“The availability figures for an 18-satellite constellation are around 90 percent on average, which means that for an aggregate total of some six weeks a year you would not receive sufficient views, not have sufficient satellites in sight to actually determine a position. There are going to be sectors like aviation where this is completely unacceptable, and they would never invest in anything if that is what we’re going to do. So my sense is that we will always have a lot of upward pressure in terms of constellation size. Of course it needs to be offset against costs and other considerations, but I think the pressure is always going to be there. It is very premature for people to be trying to take a shortcut, to think, well, maybe we could do with less. Because in the end you would have a constellation with a technical performance which the marketplace is not interested in, and then you would have a real problem.”

Click here for the full discussion, spanning many topics.

GPS Control Upgrade

The U.S. Air Force 2nd Space Operations Squadron is scheduled to release the next software upgrade for the GPS ground system in early December, as part of an ongoing effort to improve and maintain the GPS Operational Control Segment before the next-generation GPS Control Segment is deployed in 2015. The upgrade is expected to be completed in early January 2011. The upgrade does not change the navigation message and should be transparent to GPS users. Tests have shown that the navigation message produced by the new software is identical to that produced by the current ground software. While no anomalies are expected, civilians experiencing any anomalies should contact the Coast Guard Navigation Center at (703) 313-5900.

GLONASS Launch Fails

The Russian Federal Space Agency announced that the December 5 launch of three GLONASS-M satellites ended in failure when the Proton-M rocket’s Block DM upper stage and its three payloads crashed into the Pacific Ocean about 1,500 kilometers (932 miles) northwest of Honolulu. Although an investigation will look into the exact cause of the failure, early unconfirmed reports indicate a software error. According to the Russian News Agency RIA Novosti, incorrect calculations were loaded into the rocket’s onboard computers.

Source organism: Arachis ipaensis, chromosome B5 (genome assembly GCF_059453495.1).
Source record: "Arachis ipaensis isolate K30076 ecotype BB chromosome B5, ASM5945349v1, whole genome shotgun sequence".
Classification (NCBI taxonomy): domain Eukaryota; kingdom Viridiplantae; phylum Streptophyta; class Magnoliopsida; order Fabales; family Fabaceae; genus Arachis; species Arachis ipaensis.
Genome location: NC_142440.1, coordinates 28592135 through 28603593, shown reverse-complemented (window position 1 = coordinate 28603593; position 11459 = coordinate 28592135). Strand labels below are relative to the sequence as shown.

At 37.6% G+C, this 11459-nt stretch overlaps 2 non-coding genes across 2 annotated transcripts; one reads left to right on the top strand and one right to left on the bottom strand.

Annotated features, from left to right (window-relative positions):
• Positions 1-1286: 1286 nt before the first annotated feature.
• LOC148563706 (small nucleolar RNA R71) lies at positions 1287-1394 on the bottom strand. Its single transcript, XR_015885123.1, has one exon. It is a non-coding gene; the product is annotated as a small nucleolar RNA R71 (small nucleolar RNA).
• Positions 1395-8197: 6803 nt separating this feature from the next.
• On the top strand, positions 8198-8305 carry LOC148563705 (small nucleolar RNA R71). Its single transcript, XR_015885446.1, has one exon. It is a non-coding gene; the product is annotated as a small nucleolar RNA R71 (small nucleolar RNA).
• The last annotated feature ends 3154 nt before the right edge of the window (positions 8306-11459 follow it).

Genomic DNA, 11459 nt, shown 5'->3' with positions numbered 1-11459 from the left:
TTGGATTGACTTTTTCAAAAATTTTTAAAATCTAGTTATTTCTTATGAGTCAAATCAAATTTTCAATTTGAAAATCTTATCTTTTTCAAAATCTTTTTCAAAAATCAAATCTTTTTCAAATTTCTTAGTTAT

Compass Settles, Moves

The Beidou/Compass G4 satellite launched on October 31 achieved geostationary orbit by November 6. The satellite is positioned at about 160 degrees east longitude. G4 is the furthest east of the operational Beidou geostationary satellites. Meanwhile, the orbital location of the Beidou 1A satellite has been changed.

On or about October 27, as indicated by NORAD tracking data, the satellite underwent a significant delta-V, raising its orbit by about 200 kilometers. Its orbit had been slightly drifting for a few weeks before the maneuver, and there was speculation that the satellite had been placed in a disposal or graveyard orbit. However, on November 24 a second delta-V was observed that returned the satellite to the geostationary belt.

The two maneuvers placed the satellite at a new location at about 60 degrees east longitude — the furthest west of any of the Beidou satellites. The satellite may eventually end up at 58.75 degrees east, one of the Beidou orbital slots registered with the International Telecommunication Union.

The geostationary satellite, the first for the demonstration regional Beidou system or Beidou-1, was launched on October 30, 2000, and positioned at 140 degrees east longitude. Following several years of use, there were unofficial reports that the satellite was no longer functional. However, station-keeping was maintained, implying some usefulness of the satellite. It remains unclear how functional the satellite is and whether it is still useful for the Beidou-1 demonstration system.